Management options for Australian Blackwood (Acacia melanoxylon) in Southern Cape Forests, South Africa : management paperAuthor A.H.W. SeydackSource: Southern African Forestry Journal 2002, pp 55 –66 (2002)More Less
Australian Blackwood (<I>Acacia melanoxylon</I>) was actively introduced into the indigenous forests of the southern Cape until about 1930. On the perception that this exotic species constituted a threat to the indigenous forest, a policy of eradication was followed. This perception that Blackwood is capable of progressively replacing the native biota was questioned periodically. Recent investigations support the contention that the species is subject to constraints to its effective self-replacement within the indigenous forests. In the context of a policy re-evaluation, it is recommended that in the medium-term and until monitoring has provided clarity on outstanding issues, the control programme be restricted to areas where exotics are inherently unacceptable, as is the case for nature reserves. Two harvesting options for the remaining old-growth Blackwood timber in the forest are presented. According to the short-term depletion harvesting option, <I>ca</I> 2000 m<sup>3</sup> of timber can be harvested annually until the year 2003. The medium-term optimisation option makes provision for annual harvest of 1500 m<sup>3</sup> until 2010. Particularly in the case of the second option care must be taken to harvest the more senile trees early in the sequence if an acceptable degree of mortality pre-emption is to be achieved.
Knowledge on Sclerocarya birrea subsp. caffra with emphasis on its importance as a non-timber forest product in South and southern Africa : a summary : part 2 : commercial use, tenure and policy, domestication, intellectual property rights and benefit-sharing : review paperSource: Southern African Forestry Journal 2002, pp 67 –78 (2002)More Less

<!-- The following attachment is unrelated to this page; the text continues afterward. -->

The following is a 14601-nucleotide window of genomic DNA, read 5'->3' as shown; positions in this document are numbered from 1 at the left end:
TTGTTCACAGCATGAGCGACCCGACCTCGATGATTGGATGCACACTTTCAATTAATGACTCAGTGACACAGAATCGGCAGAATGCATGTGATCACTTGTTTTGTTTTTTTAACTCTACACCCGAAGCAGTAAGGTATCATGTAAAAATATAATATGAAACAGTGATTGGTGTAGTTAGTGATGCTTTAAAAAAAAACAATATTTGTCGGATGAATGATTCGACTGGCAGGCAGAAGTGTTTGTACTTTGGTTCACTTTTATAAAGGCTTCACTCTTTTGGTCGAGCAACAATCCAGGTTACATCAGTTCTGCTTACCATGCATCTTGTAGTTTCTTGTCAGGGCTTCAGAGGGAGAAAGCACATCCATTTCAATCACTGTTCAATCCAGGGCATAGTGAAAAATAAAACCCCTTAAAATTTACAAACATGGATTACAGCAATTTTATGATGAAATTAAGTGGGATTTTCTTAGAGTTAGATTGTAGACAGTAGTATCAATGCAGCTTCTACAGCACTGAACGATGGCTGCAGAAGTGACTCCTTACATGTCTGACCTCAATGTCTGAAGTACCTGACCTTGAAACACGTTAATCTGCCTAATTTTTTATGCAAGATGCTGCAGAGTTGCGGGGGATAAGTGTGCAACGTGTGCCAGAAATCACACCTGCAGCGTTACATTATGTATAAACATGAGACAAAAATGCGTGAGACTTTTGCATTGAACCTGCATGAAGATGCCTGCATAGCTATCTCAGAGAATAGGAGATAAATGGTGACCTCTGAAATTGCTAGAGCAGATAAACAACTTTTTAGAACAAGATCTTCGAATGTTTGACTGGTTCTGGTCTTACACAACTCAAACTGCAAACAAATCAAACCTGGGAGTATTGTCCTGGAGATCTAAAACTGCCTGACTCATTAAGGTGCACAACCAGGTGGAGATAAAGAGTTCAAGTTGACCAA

<I>Sclerocarya birrea</I> (marula) forms an integral part of the diet, tradition and culture of rural communities in southern Africa and also is central to various commercial initiatives. This second part of a review on the species provides an overview of current commercial activities, the policy framework within which commercialisation occurs, and future prospects with regard to domestication. Much work has been conducted over the years on the properties of <I>S. birrea</I> fruit, juice, nuts and oil. Despite this research there has been little commercialisation. Two main commercial enterprises trade marula products in South Africa : one, a large corporation, and the other, a rural development project. In Namibia, marula commercialisation is undertaken through a collaborative project between primary producers, a cooperative, contract processors and a local NGO. Commercialisation is influenced by a wide set of customary and government laws which regulate marula use in southern Africa, comprising different tenure systems, access rights, and levels of protection. Strong customary rules can be linked to the long history of marula use in the region, with clear evidence of early domestication and the selection of desirable traits by local people. Such knowledge has been applied in the development of marula domestication strategies, both by private plant breeders in Israel and southern Africa, and by the International Centre for Research in Agroforestry (ICRAF), which works with small-scale farmers to develop agroforestry options. A number of issues are raised by the domestication of marula which relate to intellectual property and benefitsharing. They include the compensation of small-scale farmers and original holders of local knowledge for the commercial use of such knowledge ; the impact of Plant Breeder's Rights on communities using marula; and the possibility of domestication shifting benefits from poorer groups of farmers to richer ones. Current and future commercialisation strategies clearly need to take these factors into account, and to balance associated costs and benefits.